Glaucoma is a complicated disease, or group of diseases, in which changes occur to the optic nerve in the area where it enters the back of the eye, in the area of the retina known at the optic disc. An excavated area of the disc, known as the optic cup, becomes enlarged, destroying nerve fibers in the retina. It is thought that this is due to increased pressure in the anterior portion of the eye. Indeed, treatment plans for glaucoma involve medication or surgeries, which enhance the outflow of fluid from the anterior chamber of the eye in an attempt to lower intraocular pressure. The most common type of glaucoma is primary open angle glaucoma, which may have no symptoms in its early stages.
It is detected by several tests done in a routine comprehensive eye exam, including ophthalmoscopy or inspection of the eye interior (in which the eye doctor can view the retina and see images such as those shown here, where a normal cup has later developed into a pathological glaucomatous cup), tonometry, which measures intraocular tension or pressure, and visual field studies, often using an instrument known as an autoperiemeter, which illustrate the peripheral vision which is the first vision lost in glaucoma.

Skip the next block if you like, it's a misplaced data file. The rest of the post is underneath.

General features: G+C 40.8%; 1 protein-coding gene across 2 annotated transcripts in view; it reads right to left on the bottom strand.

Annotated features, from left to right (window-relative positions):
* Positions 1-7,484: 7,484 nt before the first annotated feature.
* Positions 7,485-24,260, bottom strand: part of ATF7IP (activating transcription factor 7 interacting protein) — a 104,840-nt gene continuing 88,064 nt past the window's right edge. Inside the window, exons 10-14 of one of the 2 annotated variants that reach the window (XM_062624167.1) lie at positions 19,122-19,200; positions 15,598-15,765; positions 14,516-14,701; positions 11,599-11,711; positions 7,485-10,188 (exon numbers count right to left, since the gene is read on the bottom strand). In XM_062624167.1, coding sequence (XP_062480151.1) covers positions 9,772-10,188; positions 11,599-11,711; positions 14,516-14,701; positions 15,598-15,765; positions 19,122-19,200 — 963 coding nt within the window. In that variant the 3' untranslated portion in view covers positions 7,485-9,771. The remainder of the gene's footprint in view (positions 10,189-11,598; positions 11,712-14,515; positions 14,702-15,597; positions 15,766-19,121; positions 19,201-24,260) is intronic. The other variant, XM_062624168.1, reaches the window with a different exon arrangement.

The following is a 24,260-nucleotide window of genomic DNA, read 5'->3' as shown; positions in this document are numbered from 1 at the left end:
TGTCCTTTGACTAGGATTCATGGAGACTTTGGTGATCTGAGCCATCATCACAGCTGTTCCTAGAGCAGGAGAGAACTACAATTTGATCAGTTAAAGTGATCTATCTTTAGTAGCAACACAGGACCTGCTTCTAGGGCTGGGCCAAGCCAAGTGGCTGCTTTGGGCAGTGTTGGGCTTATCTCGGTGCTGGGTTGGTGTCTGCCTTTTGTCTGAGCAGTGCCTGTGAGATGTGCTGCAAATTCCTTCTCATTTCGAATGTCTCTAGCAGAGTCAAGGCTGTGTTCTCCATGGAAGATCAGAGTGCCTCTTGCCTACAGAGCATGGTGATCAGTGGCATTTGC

This link provided by the National Institute of Health discusses the mechanisms involved in the development and treatments for the glaucoma Recent news articles about glaucoma compiled by AllAboutVision.com are available at this link: http://www.allaboutvision.com/conditions/glaucoma_news.htm